Chimera is exposed to credit risk -- risk that its assets will default -- and American Capital Agency has almost none. While American Capital Agency has more interest rate risk, I believe this is more manageable. And lastly, because mortgage real estate investment trusts are driven by their management teams, I trust Gary Kain and American Capital Agency more than Chimera.
Investing in higher-credit quality residential mortgage loans, Thornburg Mortgage seemed unlikely to have high numbers of defaults. But in came 2008, and Thornburg became one of several companies to file for bankruptcy as the mortgage market disintegrated into 2009.
On the other side of this story is Annaly Capital Management. Because they invested solely in "agency" securities guaranteed against default from Fannie Mae and Freddie Mac, they rode out the storm and made a killing following the financial crisis.
I take this trip down memory lane because it relates very well to the risk and reward you're getting with Chimera and American Capital Agency. Because Chimera invests roughly 35% of its portfolio in assets that are not guaranteed against default – though at times the percentage has been much higher – they can earn a higher yield on assets. On the other hand, though they receive a lower yield on assets, investing exclusively "agency" securities American Capital Agency is much better protected from a mortgage market downturn like we had in 2008.
Because I believe that the past tends to repeat itself, I rather hold the business that is better protected against the swings in the health of the mortgage market.
Interest rate risk
This isn't to suggest that American Capital Agency isn't taking any risk. To make up for that fact their assets have a lower yield than Chimera, American Capital Agency borrows more heavily against their equity, also called leverage, to magnify returns.
The process works similar to a mortgage on a house. If you put $10,000 down on a $100,000 house, you have a leverage ratio of 10. If the house were to appreciate by 10%, you would earn a 100% return on your equity. The risk is that it works exactly the same if the value depreciates.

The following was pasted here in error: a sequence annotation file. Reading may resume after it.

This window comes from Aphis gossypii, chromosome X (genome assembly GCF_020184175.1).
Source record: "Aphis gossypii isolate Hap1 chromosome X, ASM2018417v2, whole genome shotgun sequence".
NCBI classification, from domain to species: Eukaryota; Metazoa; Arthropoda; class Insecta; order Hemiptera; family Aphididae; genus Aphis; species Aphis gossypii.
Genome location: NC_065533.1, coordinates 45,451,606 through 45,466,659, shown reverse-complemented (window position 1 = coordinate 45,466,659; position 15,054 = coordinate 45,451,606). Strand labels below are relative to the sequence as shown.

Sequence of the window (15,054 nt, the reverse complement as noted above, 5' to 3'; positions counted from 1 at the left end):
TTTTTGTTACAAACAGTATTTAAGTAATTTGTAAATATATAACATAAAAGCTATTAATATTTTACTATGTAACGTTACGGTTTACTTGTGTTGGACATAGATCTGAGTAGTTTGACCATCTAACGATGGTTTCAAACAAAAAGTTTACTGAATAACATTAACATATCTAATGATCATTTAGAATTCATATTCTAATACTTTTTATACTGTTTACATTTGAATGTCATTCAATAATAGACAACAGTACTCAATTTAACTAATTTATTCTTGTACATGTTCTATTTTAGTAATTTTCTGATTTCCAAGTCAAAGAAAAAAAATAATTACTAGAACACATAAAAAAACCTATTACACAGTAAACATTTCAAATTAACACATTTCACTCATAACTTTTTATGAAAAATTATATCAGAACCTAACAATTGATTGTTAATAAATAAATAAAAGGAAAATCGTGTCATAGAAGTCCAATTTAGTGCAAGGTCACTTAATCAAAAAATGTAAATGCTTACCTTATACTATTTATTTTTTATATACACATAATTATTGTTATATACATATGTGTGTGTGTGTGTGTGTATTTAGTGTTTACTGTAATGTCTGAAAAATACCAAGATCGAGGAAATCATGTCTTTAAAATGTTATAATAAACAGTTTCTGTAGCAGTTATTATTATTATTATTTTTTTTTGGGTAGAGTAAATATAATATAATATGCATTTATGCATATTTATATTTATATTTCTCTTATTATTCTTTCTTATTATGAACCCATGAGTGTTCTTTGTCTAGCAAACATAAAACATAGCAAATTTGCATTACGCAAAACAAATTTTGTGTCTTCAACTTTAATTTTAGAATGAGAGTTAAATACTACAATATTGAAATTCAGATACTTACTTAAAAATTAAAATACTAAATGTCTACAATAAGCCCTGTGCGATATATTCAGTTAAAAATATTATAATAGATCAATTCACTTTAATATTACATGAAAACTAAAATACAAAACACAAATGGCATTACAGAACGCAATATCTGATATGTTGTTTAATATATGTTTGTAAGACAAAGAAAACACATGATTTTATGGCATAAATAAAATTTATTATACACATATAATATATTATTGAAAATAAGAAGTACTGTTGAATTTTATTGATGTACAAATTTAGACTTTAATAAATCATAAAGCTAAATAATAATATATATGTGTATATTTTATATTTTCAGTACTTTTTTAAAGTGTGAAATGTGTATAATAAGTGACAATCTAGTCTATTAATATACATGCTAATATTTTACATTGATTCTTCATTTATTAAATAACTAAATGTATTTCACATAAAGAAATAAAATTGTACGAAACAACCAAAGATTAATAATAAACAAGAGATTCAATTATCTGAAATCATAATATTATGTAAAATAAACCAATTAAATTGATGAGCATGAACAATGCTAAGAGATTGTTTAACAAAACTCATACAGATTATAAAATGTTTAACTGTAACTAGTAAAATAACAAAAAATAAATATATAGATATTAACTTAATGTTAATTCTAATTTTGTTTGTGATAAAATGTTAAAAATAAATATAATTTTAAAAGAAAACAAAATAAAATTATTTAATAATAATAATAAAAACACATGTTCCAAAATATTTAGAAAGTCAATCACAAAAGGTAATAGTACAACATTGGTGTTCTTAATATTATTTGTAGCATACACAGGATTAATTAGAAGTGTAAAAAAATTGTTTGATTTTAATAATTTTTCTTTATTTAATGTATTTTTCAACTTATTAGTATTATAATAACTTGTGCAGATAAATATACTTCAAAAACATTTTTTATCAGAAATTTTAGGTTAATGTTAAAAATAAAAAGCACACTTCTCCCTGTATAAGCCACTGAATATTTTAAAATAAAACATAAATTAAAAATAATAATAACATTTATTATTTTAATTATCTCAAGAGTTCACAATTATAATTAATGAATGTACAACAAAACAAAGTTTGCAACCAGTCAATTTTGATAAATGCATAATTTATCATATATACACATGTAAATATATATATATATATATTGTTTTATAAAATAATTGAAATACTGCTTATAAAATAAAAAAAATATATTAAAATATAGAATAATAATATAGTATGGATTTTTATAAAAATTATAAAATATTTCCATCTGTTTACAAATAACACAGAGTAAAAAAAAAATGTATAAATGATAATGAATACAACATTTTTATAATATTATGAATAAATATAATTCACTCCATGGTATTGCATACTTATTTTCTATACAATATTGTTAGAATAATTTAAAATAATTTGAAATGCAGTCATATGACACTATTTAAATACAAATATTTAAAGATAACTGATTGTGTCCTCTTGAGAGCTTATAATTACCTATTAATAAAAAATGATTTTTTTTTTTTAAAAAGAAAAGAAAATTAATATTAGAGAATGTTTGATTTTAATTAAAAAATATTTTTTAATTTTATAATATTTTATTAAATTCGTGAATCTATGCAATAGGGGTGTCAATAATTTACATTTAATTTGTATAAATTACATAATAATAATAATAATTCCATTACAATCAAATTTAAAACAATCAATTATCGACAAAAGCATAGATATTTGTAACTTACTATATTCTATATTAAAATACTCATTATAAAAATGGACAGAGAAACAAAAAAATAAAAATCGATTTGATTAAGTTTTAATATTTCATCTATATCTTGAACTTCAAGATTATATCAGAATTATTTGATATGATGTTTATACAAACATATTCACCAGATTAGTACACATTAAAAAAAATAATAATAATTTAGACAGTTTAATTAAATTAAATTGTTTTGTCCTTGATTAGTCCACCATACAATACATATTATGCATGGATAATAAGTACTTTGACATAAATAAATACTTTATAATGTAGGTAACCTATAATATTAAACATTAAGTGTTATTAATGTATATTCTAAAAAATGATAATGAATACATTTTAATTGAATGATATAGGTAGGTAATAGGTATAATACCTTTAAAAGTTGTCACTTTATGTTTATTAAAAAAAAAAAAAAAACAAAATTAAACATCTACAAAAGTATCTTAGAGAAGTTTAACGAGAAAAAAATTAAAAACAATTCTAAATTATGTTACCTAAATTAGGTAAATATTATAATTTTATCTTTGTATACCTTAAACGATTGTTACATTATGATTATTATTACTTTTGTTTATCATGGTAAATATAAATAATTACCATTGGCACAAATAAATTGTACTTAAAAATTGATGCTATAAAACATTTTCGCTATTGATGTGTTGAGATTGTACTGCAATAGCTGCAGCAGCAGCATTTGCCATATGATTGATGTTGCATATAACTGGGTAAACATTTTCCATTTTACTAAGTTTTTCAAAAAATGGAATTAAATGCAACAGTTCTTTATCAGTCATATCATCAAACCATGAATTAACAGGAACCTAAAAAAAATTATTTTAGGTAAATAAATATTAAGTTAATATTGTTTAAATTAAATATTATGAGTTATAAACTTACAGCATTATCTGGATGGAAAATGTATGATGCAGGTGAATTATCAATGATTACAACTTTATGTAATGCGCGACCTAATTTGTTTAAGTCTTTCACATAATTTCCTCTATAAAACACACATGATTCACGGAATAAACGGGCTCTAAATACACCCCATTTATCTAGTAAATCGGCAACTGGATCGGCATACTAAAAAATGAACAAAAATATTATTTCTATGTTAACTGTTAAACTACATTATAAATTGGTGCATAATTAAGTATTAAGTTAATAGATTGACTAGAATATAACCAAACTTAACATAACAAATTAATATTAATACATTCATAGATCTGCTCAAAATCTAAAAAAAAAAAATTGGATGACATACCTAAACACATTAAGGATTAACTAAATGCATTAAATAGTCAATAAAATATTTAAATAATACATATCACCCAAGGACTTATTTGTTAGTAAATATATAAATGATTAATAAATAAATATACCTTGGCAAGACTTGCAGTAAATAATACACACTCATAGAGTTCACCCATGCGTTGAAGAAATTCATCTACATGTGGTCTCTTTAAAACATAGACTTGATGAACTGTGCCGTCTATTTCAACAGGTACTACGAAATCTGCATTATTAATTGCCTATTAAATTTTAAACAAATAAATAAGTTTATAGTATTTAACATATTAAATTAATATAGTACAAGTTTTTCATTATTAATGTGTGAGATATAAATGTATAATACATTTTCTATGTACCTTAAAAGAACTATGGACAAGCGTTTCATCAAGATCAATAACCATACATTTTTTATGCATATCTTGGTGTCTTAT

For American Capital Agency, it's not the value of a house, but the market value of their currently owned securities. When prevailing long-term interest rates rise, the market value of their securities decreases in value. In the chart below you can see how sharply rising interest rates can effect American Capital Agency's stock price.
While the chart above looks bad, and it is, the company has recently been reducing leverage and shortening the duration of their assets – assets that have a shorter life mature faster and aren't as effected by rising rates – American Capital Agency can mitigate some of these losses.
Most important, while rising mortgage, or long-term, interest rates are a killer for American Capital Agency, what goes up normally comes down, and the company performs extremely well in a falling rate environment. In fact, as rates fell between 2009 and 2011, American Capital Agency created a total return of 158%.
With a greater diversity of assets and a better immunity to rising interest rates, to this point, you could certainly make a case for Chimera being the more enticing business. However, when it comes to management, at least for me, the picture is much more lopsided.
As fellow Fool analyst John Maxfield has said, "Nothing screams bad investment more than an accounting fiasco." In 2011, Chimera had to restate nearly all of its fillings because they overstated net income by a whopping 66%. Despite this issue recently being resolved, as an investor, I want to see Chimera prove they can stay on track before I would consider investing.
My opinions of the management team at American Capital Agency are quite the opposite. President and CIO Gary Kain, does a fantastic job clearly explaining even the most complex mREIT strategies, his foresight and expertise helps to keep the company ahead of the curve, and has lead the company to outperform both Chimera and the S&P 500 four of the last five years -- and is also currently beating the market.
Bonus: better valuation
As an asset-based business, the price-to-book ratio -- or total assets minus total liability divided by market cap -- is a useful indicator of a mREIT's relative value. Chimera presently has a price-to-book value of 0.95, while American Capital Agency sports a 0.84. This means American Capital Agency's assets are trading for roughly $0.84 on the dollar.
Ultimately, while I think Chimera has big upside, and its ability to target various asset classes and operate with lower leverage gives it an advantage in a rising interest environment. Over time, though, I favor safer assets and stronger management, and for those reasons I find American Capital Agency the better dividend stock.
Dave Koppenheffer has no position in any stocks mentioned. The Motley Fool has no position in any of the stocks mentioned. Try any of our Foolish newsletter services free for 30 days. We Fools may not all hold the same opinions, but we all believe that considering a diverse range of insights makes us better investors. The Motley Fool has a disclosure policy.